I recently was at a national meeting where I had the opportunity to hang out with other EMS physicians and have discussions. One topic repeatedly came up: the issue of street credibility. It was conveyed to me in a positive light.
One EMS physician who HAS been an EMS provider said the following:
We know how close knit the EMS/fire family is. Many times, this is due to the collective experiences that we, as providers, share through spending difficult times together. For an outsider, this family can sometimes be a hard shell to crack. In order to make changes, one must have street credibility so that their colleagues will buy into the changes and trust that those changes are in their best interests. You can forward them the best journal articles as supporting evidence, but they won''t accept a radical change without the credibility.
There are several things I may want to change over my time at an agency. However, building credibility with them is my first priority. One way I accomplish this is by riding with the providers on a unit twice a month for a minimum of half a day. Also, I spend two days teaching each quarter. This lets them get to know me, and ultimately allows me to get to know them and their system, too. Hopefully, they ll believe in and adopt the changes when I unveil them due to the time and effort I ve have put into developing "street cred".
Another EMS physician who HAS NOT been an EMS provider said the following:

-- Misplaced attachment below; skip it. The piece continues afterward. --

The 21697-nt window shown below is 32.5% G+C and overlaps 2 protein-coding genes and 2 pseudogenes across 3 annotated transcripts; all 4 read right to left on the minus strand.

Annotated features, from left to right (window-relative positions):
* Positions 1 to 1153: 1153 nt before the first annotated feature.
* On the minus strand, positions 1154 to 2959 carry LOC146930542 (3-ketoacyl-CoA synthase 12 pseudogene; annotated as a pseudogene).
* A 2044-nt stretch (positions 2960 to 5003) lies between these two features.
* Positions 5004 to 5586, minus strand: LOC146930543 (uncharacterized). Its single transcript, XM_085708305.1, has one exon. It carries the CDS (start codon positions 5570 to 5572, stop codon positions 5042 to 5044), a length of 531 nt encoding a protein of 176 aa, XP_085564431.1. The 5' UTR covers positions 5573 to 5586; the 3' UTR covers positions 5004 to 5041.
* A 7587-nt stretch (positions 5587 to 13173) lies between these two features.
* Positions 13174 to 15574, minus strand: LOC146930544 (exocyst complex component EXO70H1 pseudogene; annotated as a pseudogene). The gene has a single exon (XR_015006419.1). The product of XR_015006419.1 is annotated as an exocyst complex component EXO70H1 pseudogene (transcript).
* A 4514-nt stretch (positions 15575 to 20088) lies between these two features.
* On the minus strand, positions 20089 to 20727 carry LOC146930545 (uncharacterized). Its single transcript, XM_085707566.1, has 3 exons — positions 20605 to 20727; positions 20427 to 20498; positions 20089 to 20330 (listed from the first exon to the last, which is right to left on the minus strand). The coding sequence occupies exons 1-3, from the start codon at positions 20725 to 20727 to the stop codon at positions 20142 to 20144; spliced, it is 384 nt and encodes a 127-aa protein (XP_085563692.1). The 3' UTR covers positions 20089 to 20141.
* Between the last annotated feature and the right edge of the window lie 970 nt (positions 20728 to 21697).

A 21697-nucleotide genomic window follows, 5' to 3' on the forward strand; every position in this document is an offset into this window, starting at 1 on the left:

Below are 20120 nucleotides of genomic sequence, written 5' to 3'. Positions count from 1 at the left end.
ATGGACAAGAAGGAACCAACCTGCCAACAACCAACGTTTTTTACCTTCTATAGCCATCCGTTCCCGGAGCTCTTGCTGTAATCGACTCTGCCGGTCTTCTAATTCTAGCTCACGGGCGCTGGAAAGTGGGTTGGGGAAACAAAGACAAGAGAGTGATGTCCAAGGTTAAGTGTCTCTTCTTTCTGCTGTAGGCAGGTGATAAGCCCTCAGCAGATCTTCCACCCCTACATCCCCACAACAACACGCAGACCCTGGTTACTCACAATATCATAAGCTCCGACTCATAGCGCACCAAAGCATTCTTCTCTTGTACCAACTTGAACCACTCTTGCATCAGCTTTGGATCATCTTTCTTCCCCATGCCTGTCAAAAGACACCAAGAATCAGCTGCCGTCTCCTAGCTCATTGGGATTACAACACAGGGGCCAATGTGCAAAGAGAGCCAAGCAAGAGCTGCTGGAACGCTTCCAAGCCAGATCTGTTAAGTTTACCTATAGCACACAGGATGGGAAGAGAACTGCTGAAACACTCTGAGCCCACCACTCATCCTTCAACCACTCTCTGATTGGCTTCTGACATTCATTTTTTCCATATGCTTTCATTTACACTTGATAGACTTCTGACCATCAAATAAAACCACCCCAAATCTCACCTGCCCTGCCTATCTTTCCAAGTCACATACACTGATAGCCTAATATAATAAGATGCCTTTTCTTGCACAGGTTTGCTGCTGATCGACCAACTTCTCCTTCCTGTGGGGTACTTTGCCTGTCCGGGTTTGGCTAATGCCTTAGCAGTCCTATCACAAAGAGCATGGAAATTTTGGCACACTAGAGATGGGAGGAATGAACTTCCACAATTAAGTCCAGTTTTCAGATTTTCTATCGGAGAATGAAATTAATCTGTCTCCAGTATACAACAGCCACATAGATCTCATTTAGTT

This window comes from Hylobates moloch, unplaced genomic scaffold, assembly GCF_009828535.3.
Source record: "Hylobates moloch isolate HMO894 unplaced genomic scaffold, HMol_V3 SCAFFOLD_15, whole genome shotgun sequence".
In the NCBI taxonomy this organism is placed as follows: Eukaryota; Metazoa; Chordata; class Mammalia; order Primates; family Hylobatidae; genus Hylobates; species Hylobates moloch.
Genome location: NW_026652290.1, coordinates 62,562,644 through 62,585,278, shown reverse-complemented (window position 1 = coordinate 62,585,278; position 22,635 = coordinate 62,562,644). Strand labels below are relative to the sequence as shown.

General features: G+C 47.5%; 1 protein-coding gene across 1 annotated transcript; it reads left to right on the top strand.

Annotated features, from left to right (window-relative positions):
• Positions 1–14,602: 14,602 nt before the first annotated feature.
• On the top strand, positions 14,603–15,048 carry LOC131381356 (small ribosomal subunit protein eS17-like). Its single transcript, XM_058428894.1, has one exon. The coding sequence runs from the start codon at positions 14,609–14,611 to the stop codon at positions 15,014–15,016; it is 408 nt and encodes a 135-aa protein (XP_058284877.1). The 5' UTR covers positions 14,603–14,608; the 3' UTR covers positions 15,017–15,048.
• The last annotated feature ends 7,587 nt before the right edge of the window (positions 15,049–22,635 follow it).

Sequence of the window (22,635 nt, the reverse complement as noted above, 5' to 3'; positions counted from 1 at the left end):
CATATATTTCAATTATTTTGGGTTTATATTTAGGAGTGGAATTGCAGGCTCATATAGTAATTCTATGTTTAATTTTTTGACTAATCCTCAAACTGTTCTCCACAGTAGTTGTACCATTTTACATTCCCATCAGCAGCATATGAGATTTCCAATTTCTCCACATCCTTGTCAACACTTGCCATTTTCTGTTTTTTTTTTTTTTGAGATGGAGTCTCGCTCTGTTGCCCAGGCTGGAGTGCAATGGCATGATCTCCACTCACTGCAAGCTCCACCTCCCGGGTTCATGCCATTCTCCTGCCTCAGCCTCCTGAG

Since I ve never been an EMT or paramedic, I am lacking in the street cred department. With this in mind, I often ask EMS crews how they might have handled a tough scene, rather than refer to my own experience. And, because I don''t have street cred, it is much harder to get on my soap box and tell them how "it ought to be done," since I ve never been there. They may listen politely to my preaching, but not really buy what I''m saying. Or they may outright resent me for pushing into their area of expertise. I have to be careful not to overstep my bounds and make my crews angry with me unnecessarily, yet I still have to be the medical director with ultimate responsibility for what they do. In other words, I don''t want to upset them for no good reason, but I can''t be a pushover either.
For someone like me who is not out in the street and has no prior experience, I can attain street cred by supporting the medics if I agree they are right. The veterans trust I won''t turn tail and run on them if they need deserved support. Occasionally, that has made other physicians in our community very angry with me, but I don''t care about that. I am also very willing to swim upstream if I think I need to make changes in EMS and in our EDs. This dedication to EMS and the personnel may be the biggest reasons I get respect.
On the drive home, I thought about it some more and I m still not sure I understand what it means. A handful of nationally known EMS physicians have some background as EMS providers, but many of their peers don t.
I m very interested in what you think about this issue, how you see it from where you stand either as an EMS provider, administrator, educator or physician? Based on my interactions with a couple other docs, I want to put some things out there for you to chew on and please ask you to send me your thoughts.
What gives an EMS physician street cred ?
Do you think street cred is a plus or a minus for an EMS physician? How and why? What do you see as the added value? Does it really have a positive impact on the practice of an EMS physician and the agency they provide guidance to? Does it help them interface with administration/county government, or does it just help them with the providers?
What about your own medical director? Do you know them? Do you feel like you can approach them with questions, issues, concerns and ideas? Do you feel like they would have your back ? In your perfect world, what do you wish from your medical director?
E-mail me with your thoughts!